Being Venice

Being Venice

Being Venice

Romantic drama and character study, the debut feature from New Zealand-born, Aussie-based filmmaker Miro Bilbrough who describes the film as a "love letter to Sydney". Struggling poet Venice (Alice McConnell, Jewboy) is having trouble with the men in her life. On the night her ex-hippy dad Arthur (Garry McDonald, The Rage in Placid Lake) arrives in Sydney to stay on the sofa of her tiny apartment for a week, she is dumped by her lover and begins an ill-advised affair with her charismatic best friend Lenny (Simon Stone, Kokoda). Arthur carefully ignores the turmoil swirling around his daughter's life until she confronts him about the childhood that still pains her.

2012Rating: M, Nudity, offensive language & sexual content89 minsAustralia
DramaRomance
33%
want to see

Reviews & comments

Flicks, Aaron Yap

Flicks, Aaron Yap

flicks

Being Venice reveals Sydney to be a viable source for locations of glowing, near-otherworldly Edward Hopper-quoting prettiness, but that’s practically all that’s interesting about Aussie-based NZ-born filmmaker/poet Miro Bilbrough’s feature debut. This muddled, largely undistinguished navel-gazing snore-fest is Sundance pablum of the most precious, mannered kind, where we’re left to sort through the banal emotional cataclysms of characters whose inscrutable behaviour remains best comprehended by their creator.

1.0
Variety

Variety

press

Buoyed by witty observations of human foibles and classy visuals by lenser Bonnie Elliott, but failing to muster much emotional heft, the picture represents a mixed feature bow for writer-helmer Miro Bilbrough.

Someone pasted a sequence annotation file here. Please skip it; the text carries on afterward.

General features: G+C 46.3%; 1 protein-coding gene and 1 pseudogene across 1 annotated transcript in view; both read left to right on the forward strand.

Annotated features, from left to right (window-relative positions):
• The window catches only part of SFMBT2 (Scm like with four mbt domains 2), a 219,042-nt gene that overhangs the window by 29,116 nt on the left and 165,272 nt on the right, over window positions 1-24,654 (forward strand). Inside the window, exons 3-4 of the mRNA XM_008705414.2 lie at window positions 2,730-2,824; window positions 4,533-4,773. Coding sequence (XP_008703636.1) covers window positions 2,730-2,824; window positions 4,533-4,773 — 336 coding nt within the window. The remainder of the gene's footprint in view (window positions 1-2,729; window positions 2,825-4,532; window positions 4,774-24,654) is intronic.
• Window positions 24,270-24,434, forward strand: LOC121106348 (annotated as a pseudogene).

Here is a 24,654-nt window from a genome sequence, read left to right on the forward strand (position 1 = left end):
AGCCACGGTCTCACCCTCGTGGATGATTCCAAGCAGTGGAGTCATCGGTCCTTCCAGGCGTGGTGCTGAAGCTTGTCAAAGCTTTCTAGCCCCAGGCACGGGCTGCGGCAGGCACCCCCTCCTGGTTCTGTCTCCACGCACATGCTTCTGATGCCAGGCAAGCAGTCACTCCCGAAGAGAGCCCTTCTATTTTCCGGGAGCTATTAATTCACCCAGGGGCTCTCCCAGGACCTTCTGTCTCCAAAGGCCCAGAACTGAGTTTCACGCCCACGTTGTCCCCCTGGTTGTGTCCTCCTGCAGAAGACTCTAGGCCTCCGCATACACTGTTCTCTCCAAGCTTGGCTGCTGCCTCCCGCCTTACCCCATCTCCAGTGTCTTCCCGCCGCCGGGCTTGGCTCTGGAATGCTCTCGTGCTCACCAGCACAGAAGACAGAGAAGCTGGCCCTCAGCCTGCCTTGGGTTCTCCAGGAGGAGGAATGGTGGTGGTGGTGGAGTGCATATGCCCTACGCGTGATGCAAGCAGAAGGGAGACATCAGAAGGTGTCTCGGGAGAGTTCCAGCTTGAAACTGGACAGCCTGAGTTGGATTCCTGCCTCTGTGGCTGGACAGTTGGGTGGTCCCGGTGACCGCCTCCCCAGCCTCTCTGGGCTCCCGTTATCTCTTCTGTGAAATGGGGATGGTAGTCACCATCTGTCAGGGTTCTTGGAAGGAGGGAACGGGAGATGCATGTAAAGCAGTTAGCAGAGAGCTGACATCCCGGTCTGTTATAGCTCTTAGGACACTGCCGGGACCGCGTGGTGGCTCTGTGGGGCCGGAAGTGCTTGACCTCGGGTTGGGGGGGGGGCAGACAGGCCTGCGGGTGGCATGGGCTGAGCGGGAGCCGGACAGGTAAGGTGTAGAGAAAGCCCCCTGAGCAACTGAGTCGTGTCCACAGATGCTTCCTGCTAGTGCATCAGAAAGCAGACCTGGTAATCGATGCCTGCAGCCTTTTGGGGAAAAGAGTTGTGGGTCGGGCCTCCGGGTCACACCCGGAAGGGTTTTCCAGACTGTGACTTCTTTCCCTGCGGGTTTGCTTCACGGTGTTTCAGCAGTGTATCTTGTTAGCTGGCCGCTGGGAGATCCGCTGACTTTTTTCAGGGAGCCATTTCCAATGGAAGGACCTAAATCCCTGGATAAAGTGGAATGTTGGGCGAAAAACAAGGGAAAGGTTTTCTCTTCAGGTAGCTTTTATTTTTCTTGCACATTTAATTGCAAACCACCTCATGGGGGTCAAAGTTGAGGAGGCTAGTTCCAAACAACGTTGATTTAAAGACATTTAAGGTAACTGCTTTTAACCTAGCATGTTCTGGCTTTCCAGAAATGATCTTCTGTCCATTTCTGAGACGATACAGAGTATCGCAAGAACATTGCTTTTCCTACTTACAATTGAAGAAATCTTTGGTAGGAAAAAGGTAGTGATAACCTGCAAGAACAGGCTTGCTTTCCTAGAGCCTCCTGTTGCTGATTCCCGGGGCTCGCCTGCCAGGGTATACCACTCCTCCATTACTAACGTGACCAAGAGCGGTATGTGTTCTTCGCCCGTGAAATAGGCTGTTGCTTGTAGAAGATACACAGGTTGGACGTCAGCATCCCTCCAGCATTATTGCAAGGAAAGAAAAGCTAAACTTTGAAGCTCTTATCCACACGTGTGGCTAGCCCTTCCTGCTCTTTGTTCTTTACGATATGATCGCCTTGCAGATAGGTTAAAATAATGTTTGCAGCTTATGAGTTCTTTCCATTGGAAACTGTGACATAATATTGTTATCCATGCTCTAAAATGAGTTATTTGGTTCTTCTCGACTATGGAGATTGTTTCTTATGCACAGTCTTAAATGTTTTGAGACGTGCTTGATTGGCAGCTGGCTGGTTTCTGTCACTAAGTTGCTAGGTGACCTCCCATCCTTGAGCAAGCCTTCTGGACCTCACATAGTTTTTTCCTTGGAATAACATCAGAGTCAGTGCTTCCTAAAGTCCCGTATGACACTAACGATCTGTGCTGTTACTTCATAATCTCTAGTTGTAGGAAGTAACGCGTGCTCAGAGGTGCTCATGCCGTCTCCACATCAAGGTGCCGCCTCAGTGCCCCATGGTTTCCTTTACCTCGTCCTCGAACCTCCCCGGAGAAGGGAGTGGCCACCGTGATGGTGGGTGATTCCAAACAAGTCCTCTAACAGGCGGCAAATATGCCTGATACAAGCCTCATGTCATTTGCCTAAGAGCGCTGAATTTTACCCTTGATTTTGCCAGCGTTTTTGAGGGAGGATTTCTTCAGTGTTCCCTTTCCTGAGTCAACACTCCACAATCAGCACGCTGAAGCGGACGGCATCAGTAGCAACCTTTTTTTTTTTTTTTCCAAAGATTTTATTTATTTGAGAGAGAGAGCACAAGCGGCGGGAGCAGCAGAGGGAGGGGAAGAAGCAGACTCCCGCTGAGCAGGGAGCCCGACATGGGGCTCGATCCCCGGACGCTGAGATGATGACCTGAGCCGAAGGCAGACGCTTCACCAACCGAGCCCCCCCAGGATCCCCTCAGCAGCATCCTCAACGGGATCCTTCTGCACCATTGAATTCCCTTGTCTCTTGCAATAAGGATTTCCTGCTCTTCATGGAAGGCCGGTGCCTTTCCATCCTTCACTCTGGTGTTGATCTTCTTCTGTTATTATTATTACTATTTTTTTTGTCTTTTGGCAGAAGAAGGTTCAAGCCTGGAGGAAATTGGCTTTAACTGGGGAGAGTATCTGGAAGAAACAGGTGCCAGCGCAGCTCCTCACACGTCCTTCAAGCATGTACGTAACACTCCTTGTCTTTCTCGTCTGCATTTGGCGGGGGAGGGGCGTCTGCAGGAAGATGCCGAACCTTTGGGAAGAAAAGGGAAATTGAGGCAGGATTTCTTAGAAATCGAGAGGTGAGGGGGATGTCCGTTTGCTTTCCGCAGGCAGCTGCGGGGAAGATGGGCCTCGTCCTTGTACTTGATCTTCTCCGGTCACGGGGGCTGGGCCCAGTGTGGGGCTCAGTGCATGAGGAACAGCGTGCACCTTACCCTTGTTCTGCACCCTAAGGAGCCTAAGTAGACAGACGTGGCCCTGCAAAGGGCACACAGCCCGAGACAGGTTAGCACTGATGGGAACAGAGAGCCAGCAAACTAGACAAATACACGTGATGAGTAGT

Screen Daily

Screen Daily

press

A thoughtful, adult character piece — leisurely paced, female centred, lushly designed.

SBS

SBS

press

Sadly disappointing full-length feature debut.

2.0
Flicks, Aaron Yap

Flicks, Aaron Yap

flicks

Being Venice reveals Sydney to be a viable source for locations of glowing, near-otherworldly Edward Hopper-quoting prettiness, but that’s practically all that’s interesting about Aussie-based NZ-born filmmaker/poet Miro Bilbrough’s feature debut. This muddled, largely undistinguished navel-gazing snore-fest is Sundance pablum of the most precious, mannered kind, where we’re left to sort through the banal emotional cataclysms of characters whose inscrutable behaviour remains best comprehended by their creator.

1.0
Variety

Variety

press

Buoyed by witty observations of human foibles and classy visuals by lenser Bonnie Elliott, but failing to muster much emotional heft, the picture represents a mixed feature bow for writer-helmer Miro Bilbrough.

Screen Daily

Screen Daily

press

A thoughtful, adult character piece — leisurely paced, female centred, lushly designed.

SBS

SBS

press

Sadly disappointing full-length feature debut.

2.0

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